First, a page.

• Human ResourcesBenefits, contacts and important forms.
    • AccountingSubmit reports, request payments and contacts.

This could easily be done in another way using multi-labeled navigation:

  • Departments
    • Human Resources
      • Benefits
      • Contacts
      • Forms
    • Accounting
      • Submit report
      • Request payment
      • Contacts

If the site is limited to a more traditional drop down menu, the same level of detail and information can’t be presented in the first glance. Instead multiple fly out menus have to be used (awful usability), or just rely on users to hunt for the information (frustration galore for the user).

When building out content for a mega menu, consider the path the user will take to arrive at that content. What are the labels, organization and associations? How can the information be presented in a clear and concise way that will get people to the right place as quickly as possible with the least number of false starts? Happy users = great site.

I’ll turn the keyboard over to Dustin now for the SharePoint nitty-gritty.

SharePoint List for Nav Item Storage

Now that the CSS and markup is complete (from part one), it’s time to create a SharePoint List to store the navigation items.

Our list is set up with a self-referencing lookup field so that it’s easier to link any navigation item to any other item, making a hierarchy of links. Remember: this Mega Menu has two levels of links, with the second level optionally grouped together.

Get set up

  1. Create a custom list. Give it a name: “navlinks” (you can change the list to have a “prettier” name later).
  2. Update the list settings to include some new columns:
    • URL (Single line of text)
    • Description (Multiple lines of text, with enhanced rich text)
    • Parent Link (Lookup field, connects to navlinks list and returns Title)
      • Under “Add a column to show each of these additional fields”, select ID
      • All other column settings should be left at the default
    • Group (Choice field)
      • Create these choices: None, Products, Services, News, Other
      • Default value: None
  3. When finished, add some data.

Custom Views with XSL

Time to create a custom view to test out the Mega Menu. You’ll be taking the SharePoint list content in XML format and transforming it into HTML using XSL.

Wait, what?

XSL. You know, Extensible Stylesheet Language? I plan to write up a nice SharePoint-friendly primer for a future article. For now, here’s the important part:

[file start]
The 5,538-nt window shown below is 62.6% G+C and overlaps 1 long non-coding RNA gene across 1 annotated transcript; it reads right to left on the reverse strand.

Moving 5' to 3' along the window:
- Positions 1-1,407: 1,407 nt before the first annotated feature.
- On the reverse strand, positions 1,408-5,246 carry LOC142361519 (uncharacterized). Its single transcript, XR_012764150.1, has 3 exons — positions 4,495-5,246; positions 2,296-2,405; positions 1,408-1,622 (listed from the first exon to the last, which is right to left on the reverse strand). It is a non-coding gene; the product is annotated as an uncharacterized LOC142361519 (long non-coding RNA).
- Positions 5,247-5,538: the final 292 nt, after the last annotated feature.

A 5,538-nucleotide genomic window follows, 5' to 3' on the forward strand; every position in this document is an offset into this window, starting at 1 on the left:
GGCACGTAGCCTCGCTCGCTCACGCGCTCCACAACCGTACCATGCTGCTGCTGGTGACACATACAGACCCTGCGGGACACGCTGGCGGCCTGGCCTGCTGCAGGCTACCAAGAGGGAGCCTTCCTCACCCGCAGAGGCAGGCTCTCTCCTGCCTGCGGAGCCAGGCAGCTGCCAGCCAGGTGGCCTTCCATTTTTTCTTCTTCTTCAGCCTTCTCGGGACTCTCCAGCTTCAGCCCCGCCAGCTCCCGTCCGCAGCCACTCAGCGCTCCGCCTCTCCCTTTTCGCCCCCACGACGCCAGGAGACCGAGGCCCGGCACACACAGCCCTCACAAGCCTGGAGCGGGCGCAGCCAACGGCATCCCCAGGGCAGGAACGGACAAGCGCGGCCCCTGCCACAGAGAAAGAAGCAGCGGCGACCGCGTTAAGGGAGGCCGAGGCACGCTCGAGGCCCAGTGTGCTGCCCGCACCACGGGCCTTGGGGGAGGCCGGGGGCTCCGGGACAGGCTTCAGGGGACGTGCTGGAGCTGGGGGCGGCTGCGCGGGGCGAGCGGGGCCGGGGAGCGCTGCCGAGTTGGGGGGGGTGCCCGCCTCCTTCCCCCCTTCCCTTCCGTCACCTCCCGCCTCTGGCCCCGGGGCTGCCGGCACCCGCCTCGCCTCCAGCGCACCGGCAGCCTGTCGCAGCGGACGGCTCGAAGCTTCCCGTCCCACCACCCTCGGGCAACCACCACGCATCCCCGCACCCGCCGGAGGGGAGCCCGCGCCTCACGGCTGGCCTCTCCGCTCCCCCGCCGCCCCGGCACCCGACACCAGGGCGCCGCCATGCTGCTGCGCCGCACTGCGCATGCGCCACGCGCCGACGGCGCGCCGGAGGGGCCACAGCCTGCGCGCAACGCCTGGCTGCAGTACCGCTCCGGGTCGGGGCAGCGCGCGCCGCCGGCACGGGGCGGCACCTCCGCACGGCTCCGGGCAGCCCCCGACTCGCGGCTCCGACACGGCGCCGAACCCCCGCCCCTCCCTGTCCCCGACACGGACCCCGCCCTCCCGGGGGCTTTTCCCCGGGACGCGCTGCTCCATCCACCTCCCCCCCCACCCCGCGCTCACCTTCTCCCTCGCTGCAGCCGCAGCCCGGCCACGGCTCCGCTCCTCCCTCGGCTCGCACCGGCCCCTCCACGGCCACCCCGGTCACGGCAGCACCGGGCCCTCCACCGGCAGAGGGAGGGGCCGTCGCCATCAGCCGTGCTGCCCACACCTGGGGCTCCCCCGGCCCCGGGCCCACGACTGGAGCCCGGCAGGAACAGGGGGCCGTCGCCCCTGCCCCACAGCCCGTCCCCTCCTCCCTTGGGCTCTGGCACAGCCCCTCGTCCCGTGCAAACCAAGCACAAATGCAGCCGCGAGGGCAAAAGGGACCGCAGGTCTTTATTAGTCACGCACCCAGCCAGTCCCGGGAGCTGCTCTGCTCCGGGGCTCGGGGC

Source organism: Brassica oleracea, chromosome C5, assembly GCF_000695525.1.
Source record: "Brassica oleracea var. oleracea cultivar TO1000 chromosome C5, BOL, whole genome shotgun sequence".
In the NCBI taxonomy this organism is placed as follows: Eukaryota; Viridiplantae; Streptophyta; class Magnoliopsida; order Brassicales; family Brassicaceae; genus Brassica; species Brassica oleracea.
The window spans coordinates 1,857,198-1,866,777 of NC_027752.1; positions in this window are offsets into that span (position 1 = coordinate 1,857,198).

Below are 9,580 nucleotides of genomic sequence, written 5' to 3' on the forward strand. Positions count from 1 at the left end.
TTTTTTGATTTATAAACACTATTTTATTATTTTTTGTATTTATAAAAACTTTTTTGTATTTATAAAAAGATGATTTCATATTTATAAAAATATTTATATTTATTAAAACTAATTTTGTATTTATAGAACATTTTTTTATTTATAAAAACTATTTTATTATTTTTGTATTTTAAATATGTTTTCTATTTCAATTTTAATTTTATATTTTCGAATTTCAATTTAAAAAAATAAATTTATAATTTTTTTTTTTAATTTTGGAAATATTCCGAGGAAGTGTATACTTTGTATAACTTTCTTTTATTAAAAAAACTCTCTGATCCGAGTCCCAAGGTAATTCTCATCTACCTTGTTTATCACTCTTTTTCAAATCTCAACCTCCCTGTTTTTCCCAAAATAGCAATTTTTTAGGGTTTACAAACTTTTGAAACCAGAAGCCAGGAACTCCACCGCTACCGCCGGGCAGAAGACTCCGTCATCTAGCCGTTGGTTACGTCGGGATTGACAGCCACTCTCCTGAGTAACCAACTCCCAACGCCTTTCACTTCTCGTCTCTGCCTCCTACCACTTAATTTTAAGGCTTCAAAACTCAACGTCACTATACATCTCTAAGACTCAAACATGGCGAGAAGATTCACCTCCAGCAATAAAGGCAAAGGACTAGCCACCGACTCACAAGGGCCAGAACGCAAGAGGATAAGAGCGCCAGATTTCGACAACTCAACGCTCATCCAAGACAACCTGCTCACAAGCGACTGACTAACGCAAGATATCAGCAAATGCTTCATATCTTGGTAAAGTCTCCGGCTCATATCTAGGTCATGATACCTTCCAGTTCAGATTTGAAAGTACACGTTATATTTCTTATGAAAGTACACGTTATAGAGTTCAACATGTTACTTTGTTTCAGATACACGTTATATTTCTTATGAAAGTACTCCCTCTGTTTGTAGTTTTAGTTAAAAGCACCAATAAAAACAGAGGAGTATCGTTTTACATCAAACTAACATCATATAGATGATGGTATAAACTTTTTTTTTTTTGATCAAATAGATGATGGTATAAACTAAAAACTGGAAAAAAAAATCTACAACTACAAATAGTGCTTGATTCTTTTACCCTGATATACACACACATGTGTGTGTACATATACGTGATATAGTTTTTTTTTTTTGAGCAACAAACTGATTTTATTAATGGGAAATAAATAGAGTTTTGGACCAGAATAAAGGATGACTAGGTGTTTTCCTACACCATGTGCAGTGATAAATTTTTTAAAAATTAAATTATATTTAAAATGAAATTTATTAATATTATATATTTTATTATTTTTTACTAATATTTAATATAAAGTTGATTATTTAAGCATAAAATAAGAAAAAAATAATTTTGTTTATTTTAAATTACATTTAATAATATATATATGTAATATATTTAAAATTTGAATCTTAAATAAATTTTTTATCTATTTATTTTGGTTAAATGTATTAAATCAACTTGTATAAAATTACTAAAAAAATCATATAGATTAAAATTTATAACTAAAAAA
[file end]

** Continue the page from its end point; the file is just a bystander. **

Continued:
One template will create the wrapper around the custom output, and the other template is the repeating section used to build the list items themselves.


The XSL will include two “templates”, which are used to transform the data that comes from SharePoint into HTML:

  1. “/” (which ends up being the wrapper around the repeating section of your output)
  2. “Row” (the repeating section itself)

Things get a little trickier with a list that can be grouped. SharePoint has one way of doing grouping of list items, and frankly, it’s not the most elegant or efficient way of doing it. The XSL for the Mega Menu should be elegant and efficient.

How does SharePoint do it?

When you group list items in a SharePoint list view, the XSL that generates that view loops through each item in the list and compares each line of data to the previous line of data. If the grouped by field changes, the template spits out the HTML that will be used as the new group-by header, and then emits the HTML for that item. If the grouped by field stays the same, it skips the header and just emits the item HTML.

Simple, it seems. But inelegant. It’s nearly impossible to change the CSS styling of elements like this, and the output (from SharePoint’s default grouping template) isn’t truly nested. The Mega Menu requires a series of nested list items.

What the XSL needs to do

Ready? Take a deep breath.

  1. Create a nav element (cuz HTML5 r0x0r5) with a ul child. Inside the ul
  2. Start looping through items that don’t have a Parent Link specified. For each of those items:
    1. Create an li element with a CSS class name based on the Title of the link
    2. Inside the li, create an a element and also the Description (which SharePoint automatically wraps in a div tag)
    3. Create a ul inside the li for the second level of links
    4. Figure out if the second level of links has a Group or not:
      • If yes, the ul gets a CSS class to make it easier to style
      • If no, the ul doesn’t get a CSS class
    5. Render the second generation of links by matching the Parent Link:ID to the current item’s ID
    6. Close the li element
  3. Close the top level ul and nav elements.

Still here? Got a headache yet? Mega Menus are historically one of the harder things to automate with scripting or templating because the relationships can be difficult to ascertain without a hierarchical data source, like an XML file. Most end up being hard coded. By taking a flat SharePoint list with a self-referencing lookup field, this Mega Menu template creates its own hierarchy on the fly.

Enough theory; show me the code

Okay, okay! Here’s the XSL.

That’s all for Part 2!

“Woah, woah, woah. Wait a minute.”

I know. You have questions. You want to know how to use this XSL, how it works, and how to get this mega menu into the master page. So check out part 3 for more.